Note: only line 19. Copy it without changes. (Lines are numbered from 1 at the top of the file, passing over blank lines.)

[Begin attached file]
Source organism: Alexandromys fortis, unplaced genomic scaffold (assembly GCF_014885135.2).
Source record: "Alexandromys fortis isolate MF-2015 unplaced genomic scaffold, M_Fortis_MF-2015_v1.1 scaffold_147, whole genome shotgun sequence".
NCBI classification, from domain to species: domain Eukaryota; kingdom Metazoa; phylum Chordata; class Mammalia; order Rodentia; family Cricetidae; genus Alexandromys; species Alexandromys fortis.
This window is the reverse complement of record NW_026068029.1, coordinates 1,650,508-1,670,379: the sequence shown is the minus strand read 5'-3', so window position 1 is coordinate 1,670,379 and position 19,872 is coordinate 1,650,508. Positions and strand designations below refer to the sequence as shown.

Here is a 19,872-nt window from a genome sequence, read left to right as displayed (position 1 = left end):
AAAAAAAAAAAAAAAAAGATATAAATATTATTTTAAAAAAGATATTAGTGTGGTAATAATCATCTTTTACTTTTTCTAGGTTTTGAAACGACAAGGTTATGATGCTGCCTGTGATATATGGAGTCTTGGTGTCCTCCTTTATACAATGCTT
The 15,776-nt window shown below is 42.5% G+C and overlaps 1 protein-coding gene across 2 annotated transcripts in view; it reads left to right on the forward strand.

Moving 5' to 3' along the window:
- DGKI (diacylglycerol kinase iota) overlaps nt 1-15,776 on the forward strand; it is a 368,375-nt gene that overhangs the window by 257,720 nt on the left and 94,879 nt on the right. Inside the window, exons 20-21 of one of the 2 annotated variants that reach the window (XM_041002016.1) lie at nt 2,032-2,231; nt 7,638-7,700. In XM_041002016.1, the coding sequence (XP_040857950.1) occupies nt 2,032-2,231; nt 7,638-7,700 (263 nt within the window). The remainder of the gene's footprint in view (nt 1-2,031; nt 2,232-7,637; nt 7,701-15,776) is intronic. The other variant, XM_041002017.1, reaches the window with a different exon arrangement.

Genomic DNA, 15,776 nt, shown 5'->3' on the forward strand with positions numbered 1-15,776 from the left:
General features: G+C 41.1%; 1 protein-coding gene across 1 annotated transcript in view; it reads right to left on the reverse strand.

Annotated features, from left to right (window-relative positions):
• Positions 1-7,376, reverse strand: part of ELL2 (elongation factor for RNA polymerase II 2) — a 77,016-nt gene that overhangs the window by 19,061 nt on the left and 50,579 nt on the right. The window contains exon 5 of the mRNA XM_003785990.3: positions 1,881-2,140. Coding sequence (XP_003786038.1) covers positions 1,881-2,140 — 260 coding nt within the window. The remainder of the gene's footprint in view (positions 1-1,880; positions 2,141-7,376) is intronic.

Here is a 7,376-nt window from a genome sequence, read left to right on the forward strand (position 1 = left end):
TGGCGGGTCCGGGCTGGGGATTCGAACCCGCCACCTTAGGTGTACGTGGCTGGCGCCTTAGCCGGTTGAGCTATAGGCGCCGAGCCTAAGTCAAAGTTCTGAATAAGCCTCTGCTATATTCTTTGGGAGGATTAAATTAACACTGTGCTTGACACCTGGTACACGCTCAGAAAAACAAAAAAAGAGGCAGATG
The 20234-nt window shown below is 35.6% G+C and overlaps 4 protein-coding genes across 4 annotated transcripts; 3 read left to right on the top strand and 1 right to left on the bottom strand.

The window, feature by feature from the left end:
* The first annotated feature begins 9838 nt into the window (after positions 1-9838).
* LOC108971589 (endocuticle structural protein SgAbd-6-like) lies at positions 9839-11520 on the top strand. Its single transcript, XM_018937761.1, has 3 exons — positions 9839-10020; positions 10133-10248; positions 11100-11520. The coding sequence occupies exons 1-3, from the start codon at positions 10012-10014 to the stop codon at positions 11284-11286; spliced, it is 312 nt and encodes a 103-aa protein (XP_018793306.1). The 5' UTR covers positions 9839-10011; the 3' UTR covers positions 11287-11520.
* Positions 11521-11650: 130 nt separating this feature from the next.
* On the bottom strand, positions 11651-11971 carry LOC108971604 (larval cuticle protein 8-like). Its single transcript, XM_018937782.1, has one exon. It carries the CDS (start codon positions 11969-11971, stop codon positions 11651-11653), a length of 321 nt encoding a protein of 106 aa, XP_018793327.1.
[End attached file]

* LOC108971589 (endocuticle structural protein SgAbd-6-like) lies at positions 9839-11520 on the top strand. Its single transcript, XM_018937761.1, has 3 exons — positions 9839-10020; positions 10133-10248; positions 11100-11520. The coding sequence occupies exons 1-3, from the start codon at positions 10012-10014 to the stop codon at positions 11284-11286; spliced, it is 312 nt and encodes a 103-aa protein (XP_018793306.1). The 5' UTR covers positions 9839-10011; the 3' UTR covers positions 11287-11520.